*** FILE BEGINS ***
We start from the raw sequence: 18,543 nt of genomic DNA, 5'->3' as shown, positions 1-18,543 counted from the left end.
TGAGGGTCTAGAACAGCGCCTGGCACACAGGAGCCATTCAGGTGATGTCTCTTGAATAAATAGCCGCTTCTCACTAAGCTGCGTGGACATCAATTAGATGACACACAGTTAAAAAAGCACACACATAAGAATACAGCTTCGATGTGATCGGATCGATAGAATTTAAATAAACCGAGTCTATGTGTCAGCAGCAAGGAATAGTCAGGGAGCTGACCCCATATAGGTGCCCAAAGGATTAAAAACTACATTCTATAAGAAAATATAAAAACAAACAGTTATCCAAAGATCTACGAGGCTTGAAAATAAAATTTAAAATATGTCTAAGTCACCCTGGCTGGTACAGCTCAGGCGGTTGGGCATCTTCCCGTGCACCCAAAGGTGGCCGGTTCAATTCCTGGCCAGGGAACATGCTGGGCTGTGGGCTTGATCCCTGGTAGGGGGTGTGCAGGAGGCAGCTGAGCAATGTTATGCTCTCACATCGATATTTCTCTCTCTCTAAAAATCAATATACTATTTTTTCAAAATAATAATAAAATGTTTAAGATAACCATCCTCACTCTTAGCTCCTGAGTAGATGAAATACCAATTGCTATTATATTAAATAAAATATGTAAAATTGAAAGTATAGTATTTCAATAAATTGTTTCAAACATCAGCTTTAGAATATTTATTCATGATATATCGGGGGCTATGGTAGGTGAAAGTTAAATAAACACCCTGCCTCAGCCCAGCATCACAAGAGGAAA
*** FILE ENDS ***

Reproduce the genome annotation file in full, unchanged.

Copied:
We start from the raw sequence: 18,543 nt of genomic DNA, 5'->3' as shown, positions 1-18,543 counted from the left end.
TGAGGGTCTAGAACAGCGCCTGGCACACAGGAGCCATTCAGGTGATGTCTCTTGAATAAATAGCCGCTTCTCACTAAGCTGCGTGGACATCAATTAGATGACACACAGTTAAAAAAGCACACACATAAGAATACAGCTTCGATGTGATCGGATCGATAGAATTTAAATAAACCGAGTCTATGTGTCAGCAGCAAGGAATAGTCAGGGAGCTGACCCCATATAGGTGCCCAAAGGATTAAAAACTACATTCTATAAGAAAATATAAAAACAAACAGTTATCCAAAGATCTACGAGGCTTGAAAATAAAATTTAAAATATGTCTAAGTCACCCTGGCTGGTACAGCTCAGGCGGTTGGGCATCTTCCCGTGCACCCAAAGGTGGCCGGTTCAATTCCTGGCCAGGGAACATGCTGGGCTGTGGGCTTGATCCCTGGTAGGGGGTGTGCAGGAGGCAGCTGAGCAATGTTATGCTCTCACATCGATATTTCTCTCTCTCTAAAAATCAATATACTATTTTTTCAAAATAATAATAAAATGTTTAAGATAACCATCCTCACTCTTAGCTCCTGAGTAGATGAAATACCAATTGCTATTATATTAAATAAAATATGTAAAATTGAAAGTATAGTATTTCAATAAATTGTTTCAAACATCAGCTTTAGAATATTTATTCATGATATATCGGGGGCTATGGTAGGTGAAAGTTAAATAAACACCCTGCCTCAGCCCAGCATCACAAGAGGAAA